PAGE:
Four Green Fields
Four Green Fields is a 1967 folk song by Irish musician Tommy Makem, described in the New York Times as a "hallowed Irish leave-us-alone-with-our-beauty ballad." Of Makem's many compositions, it has become the most familiar, and is part of the common repertoire of Irish folk musicians.
Content and meaning
The song is about Ireland (personified as an “old woman”) and its four provinces (represented by “green fields”), one of which remains occupied (”taken”) by the British (the “strangers”) despite the best efforts of the Irish people (her “sons”), who died trying to defend them. Its middle stanza is a description of the violence and deprivation experienced by the Irish, including the people in Northern Ireland. At the end of the song, one of her fields still shows the promise of new growth:
- "But my sons have sons, as brave as were their fathers;
- My fourth green field will bloom once again," said she.
The song is interpreted as an allegorical political statement regarding the constitutional status of Northern Ireland. The four fields are seen as the Provinces of Ireland with Ulster being the "field" that remained part of the United Kingdom after the Irish Free State separated. The old woman is seen as a traditional personification of Ireland herself (see Kathleen Ni Houlihan). The words spoken by the woman in Makem's song are taken directly from "Cathleen ni Houlihan", an early play by W. B. Yeats.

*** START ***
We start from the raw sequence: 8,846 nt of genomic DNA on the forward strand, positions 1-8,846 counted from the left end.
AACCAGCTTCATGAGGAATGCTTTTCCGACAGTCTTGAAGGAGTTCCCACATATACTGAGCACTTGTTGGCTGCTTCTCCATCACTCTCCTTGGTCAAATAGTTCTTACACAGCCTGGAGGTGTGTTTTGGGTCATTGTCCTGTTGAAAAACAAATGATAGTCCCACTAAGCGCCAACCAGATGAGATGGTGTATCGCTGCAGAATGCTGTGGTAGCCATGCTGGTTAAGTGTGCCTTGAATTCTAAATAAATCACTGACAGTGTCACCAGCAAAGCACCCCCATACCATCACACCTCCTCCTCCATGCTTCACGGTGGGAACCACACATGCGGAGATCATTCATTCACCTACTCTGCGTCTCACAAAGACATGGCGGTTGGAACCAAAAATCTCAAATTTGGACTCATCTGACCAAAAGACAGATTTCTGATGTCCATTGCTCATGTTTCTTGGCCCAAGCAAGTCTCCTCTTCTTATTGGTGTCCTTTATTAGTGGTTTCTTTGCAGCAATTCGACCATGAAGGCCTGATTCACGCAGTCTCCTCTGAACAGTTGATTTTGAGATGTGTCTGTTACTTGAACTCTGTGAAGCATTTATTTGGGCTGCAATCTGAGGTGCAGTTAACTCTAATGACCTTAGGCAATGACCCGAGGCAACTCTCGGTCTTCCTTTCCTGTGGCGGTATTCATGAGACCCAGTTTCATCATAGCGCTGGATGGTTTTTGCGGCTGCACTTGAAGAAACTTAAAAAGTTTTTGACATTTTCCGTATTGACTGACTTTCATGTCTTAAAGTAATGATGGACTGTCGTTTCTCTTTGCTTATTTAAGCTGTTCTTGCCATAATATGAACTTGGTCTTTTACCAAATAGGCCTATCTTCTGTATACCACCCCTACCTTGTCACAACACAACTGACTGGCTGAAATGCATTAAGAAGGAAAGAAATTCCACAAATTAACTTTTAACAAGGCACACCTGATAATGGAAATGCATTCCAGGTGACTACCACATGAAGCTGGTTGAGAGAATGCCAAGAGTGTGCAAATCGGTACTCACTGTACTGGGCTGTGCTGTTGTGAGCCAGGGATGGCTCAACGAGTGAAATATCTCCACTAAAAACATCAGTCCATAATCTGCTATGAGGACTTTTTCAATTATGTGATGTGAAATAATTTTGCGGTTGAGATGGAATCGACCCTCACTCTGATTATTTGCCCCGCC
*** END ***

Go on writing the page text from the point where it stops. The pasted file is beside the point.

Makem frequently described the song as having been inspired by a drive through the "no man's land" adjoining Northern Ireland, where he saw an old woman tending livestock. She was oblivious to the political boundaries that loomed so large in the public's eye; the land was older than the argument, and she didn't care what was shown on the map.
Makem commonly sang the song as an encore.